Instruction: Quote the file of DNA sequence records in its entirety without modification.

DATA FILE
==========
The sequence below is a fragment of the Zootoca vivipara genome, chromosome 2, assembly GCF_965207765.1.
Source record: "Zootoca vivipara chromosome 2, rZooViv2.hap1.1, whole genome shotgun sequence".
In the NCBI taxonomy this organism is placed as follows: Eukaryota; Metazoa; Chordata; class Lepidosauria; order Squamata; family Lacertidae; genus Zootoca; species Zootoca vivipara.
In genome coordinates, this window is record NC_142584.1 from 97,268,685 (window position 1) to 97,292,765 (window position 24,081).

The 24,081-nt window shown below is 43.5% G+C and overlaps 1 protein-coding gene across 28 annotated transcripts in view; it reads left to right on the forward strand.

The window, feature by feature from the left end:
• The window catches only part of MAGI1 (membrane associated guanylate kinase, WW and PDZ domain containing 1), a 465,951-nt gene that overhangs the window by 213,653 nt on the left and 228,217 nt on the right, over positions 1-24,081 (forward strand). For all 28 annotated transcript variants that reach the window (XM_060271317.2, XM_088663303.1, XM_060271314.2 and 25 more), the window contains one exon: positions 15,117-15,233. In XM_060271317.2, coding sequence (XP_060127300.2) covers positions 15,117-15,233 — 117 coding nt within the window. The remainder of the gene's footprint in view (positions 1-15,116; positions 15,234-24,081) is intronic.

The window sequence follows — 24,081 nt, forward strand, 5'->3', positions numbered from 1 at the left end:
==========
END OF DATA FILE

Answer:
The sequence below is a fragment of the Zootoca vivipara genome, chromosome 2, assembly GCF_965207765.1.
Source record: "Zootoca vivipara chromosome 2, rZooViv2.hap1.1, whole genome shotgun sequence".
In the NCBI taxonomy this organism is placed as follows: Eukaryota; Metazoa; Chordata; class Lepidosauria; order Squamata; family Lacertidae; genus Zootoca; species Zootoca vivipara.
In genome coordinates, this window is record NC_142584.1 from 97,268,685 (window position 1) to 97,292,765 (window position 24,081).

The 24,081-nt window shown below is 43.5% G+C and overlaps 1 protein-coding gene across 28 annotated transcripts in view; it reads left to right on the forward strand.

The window, feature by feature from the left end:
• The window catches only part of MAGI1 (membrane associated guanylate kinase, WW and PDZ domain containing 1), a 465,951-nt gene that overhangs the window by 213,653 nt on the left and 228,217 nt on the right, over positions 1-24,081 (forward strand). For all 28 annotated transcript variants that reach the window (XM_060271317.2, XM_088663303.1, XM_060271314.2 and 25 more), the window contains one exon: positions 15,117-15,233. In XM_060271317.2, coding sequence (XP_060127300.2) covers positions 15,117-15,233 — 117 coding nt within the window. The remainder of the gene's footprint in view (positions 1-15,116; positions 15,234-24,081) is intronic.

The window sequence follows — 24,081 nt, forward strand, 5'->3', positions numbered from 1 at the left end: